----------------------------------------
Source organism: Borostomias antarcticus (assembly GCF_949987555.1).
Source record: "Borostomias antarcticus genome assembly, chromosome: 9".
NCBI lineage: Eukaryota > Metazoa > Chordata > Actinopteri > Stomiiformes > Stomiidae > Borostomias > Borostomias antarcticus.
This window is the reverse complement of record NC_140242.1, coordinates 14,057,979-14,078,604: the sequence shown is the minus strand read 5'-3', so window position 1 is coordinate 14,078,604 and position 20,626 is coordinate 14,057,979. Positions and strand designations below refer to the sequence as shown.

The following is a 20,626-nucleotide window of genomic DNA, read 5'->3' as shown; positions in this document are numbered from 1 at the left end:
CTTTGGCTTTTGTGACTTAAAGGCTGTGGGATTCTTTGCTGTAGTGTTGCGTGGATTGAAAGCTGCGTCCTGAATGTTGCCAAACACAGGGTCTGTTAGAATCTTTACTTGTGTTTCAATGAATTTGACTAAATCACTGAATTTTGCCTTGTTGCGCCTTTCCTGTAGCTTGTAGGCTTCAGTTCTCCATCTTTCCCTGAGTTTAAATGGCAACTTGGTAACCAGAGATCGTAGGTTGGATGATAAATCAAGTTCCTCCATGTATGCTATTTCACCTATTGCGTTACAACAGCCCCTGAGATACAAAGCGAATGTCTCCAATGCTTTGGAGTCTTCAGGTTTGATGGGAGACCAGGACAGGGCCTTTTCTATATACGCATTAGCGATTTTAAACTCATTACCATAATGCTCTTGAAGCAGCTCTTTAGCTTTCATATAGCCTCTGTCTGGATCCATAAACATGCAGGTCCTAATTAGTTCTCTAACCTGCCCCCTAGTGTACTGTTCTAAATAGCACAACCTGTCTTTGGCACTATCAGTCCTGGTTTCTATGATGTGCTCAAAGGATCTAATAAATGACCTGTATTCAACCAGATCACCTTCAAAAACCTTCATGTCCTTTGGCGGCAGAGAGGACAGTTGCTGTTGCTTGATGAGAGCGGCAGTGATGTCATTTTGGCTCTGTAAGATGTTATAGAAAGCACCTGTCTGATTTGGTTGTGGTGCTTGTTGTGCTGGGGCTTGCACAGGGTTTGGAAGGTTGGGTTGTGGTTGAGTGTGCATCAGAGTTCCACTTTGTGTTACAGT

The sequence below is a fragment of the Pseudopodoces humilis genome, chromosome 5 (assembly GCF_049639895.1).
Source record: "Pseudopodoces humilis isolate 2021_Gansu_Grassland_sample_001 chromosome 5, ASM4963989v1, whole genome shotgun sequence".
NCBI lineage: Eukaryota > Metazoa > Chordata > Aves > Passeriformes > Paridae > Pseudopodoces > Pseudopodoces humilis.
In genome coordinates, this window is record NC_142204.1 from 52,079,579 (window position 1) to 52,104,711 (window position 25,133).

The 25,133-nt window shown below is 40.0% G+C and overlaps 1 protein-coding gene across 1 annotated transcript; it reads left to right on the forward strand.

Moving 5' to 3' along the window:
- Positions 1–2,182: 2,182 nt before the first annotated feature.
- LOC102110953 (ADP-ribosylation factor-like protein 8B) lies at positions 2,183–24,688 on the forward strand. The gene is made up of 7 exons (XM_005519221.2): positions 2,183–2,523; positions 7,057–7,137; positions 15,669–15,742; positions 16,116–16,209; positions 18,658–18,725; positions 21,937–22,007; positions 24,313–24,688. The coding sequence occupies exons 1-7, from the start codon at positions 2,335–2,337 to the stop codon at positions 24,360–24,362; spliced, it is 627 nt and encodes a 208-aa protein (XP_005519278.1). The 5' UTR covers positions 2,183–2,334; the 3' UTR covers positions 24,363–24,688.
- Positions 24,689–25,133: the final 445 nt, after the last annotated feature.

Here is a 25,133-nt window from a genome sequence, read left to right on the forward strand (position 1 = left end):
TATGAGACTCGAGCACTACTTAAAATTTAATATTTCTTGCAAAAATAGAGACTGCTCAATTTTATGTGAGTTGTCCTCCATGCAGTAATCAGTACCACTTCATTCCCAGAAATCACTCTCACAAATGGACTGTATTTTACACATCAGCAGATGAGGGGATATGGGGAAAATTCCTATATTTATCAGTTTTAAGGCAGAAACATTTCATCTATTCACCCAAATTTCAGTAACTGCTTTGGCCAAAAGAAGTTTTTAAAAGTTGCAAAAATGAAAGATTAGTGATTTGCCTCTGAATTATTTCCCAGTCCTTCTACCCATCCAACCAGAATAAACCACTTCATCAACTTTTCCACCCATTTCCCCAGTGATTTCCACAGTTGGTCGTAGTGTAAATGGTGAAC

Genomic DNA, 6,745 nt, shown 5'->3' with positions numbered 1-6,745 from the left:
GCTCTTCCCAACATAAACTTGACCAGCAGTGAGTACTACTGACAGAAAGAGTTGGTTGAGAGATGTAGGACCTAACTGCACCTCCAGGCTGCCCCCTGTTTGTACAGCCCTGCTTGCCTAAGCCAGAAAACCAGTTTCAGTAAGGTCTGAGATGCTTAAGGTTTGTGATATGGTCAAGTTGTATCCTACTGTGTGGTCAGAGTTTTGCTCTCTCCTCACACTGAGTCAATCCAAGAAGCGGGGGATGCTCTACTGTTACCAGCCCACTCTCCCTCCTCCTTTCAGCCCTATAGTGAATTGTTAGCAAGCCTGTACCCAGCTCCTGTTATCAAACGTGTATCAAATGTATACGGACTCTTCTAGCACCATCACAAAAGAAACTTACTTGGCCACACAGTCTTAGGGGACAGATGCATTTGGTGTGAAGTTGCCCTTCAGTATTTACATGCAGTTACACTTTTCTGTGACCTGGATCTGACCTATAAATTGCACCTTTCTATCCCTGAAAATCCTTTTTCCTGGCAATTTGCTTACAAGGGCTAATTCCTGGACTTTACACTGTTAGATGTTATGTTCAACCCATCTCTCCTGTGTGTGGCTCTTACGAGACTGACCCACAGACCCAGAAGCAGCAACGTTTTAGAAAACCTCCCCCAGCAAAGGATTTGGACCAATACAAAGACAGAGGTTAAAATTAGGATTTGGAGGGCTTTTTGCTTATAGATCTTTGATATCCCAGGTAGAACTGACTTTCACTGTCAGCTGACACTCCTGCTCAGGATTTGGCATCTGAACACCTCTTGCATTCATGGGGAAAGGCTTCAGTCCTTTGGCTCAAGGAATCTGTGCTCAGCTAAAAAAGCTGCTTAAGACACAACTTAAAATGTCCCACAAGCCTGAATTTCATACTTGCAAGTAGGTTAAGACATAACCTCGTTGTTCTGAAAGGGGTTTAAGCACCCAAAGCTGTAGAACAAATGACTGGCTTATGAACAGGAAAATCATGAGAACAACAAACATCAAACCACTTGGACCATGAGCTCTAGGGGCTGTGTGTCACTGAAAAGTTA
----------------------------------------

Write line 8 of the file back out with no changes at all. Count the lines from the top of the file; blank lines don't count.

Source record: "Pseudopodoces humilis isolate 2021_Gansu_Grassland_sample_001 chromosome 5, ASM4963989v1, whole genome shotgun sequence".